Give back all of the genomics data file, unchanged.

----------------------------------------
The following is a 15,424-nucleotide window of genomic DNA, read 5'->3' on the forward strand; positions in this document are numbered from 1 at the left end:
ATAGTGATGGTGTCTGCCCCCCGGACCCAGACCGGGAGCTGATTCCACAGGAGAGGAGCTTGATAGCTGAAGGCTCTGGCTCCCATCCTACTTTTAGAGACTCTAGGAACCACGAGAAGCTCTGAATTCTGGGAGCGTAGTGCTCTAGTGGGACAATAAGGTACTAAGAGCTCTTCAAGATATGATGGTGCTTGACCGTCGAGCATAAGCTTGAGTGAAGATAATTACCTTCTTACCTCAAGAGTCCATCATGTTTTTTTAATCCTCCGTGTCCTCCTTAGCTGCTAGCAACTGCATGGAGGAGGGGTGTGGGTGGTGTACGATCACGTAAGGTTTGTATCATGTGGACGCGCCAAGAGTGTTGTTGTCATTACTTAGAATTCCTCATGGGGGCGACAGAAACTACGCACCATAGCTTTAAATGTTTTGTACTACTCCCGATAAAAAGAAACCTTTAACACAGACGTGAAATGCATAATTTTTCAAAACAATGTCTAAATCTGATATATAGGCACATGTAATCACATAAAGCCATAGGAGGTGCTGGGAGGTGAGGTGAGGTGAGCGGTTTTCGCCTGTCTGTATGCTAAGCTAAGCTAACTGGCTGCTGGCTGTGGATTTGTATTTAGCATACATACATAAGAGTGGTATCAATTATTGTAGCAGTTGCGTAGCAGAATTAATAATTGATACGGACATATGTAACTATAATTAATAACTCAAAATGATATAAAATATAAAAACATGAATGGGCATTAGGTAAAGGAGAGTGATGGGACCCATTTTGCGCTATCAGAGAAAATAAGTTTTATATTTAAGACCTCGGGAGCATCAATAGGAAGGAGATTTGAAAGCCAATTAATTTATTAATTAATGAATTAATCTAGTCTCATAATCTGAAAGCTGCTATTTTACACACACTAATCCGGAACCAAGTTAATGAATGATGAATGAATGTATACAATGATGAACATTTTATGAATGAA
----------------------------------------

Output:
The following is a 15,424-nucleotide window of genomic DNA, read 5'->3' on the forward strand; positions in this document are numbered from 1 at the left end:
ATAGTGATGGTGTCTGCCCCCCGGACCCAGACCGGGAGCTGATTCCACAGGAGAGGAGCTTGATAGCTGAAGGCTCTGGCTCCCATCCTACTTTTAGAGACTCTAGGAACCACGAGAAGCTCTGAATTCTGGGAGCGTAGTGCTCTAGTGGGACAATAAGGTACTAAGAGCTCTTCAAGATATGATGGTGCTTGACCGTCGAGCATAAGCTTGAGTGAAGATAATTACCTTCTTACCTCAAGAGTCCATCATGTTTTTTTAATCCTCCGTGTCCTCCTTAGCTGCTAGCAACTGCATGGAGGAGGGGTGTGGGTGGTGTACGATCACGTAAGGTTTGTATCATGTGGACGCGCCAAGAGTGTTGTTGTCATTACTTAGAATTCCTCATGGGGGCGACAGAAACTACGCACCATAGCTTTAAATGTTTTGTACTACTCCCGATAAAAAGAAACCTTTAACACAGACGTGAAATGCATAATTTTTCAAAACAATGTCTAAATCTGATATATAGGCACATGTAATCACATAAAGCCATAGGAGGTGCTGGGAGGTGAGGTGAGGTGAGCGGTTTTCGCCTGTCTGTATGCTAAGCTAAGCTAACTGGCTGCTGGCTGTGGATTTGTATTTAGCATACATACATAAGAGTGGTATCAATTATTGTAGCAGTTGCGTAGCAGAATTAATAATTGATACGGACATATGTAACTATAATTAATAACTCAAAATGATATAAAATATAAAAACATGAATGGGCATTAGGTAAAGGAGAGTGATGGGACCCATTTTGCGCTATCAGAGAAAATAAGTTTTATATTTAAGACCTCGGGAGCATCAATAGGAAGGAGATTTGAAAGCCAATTAATTTATTAATTAATGAATTAATCTAGTCTCATAATCTGAAAGCTGCTATTTTACACACACTAATCCGGAACCAAGTTAATGAATGATGAATGAATGTATACAATGATGAACATTTTATGAATGAA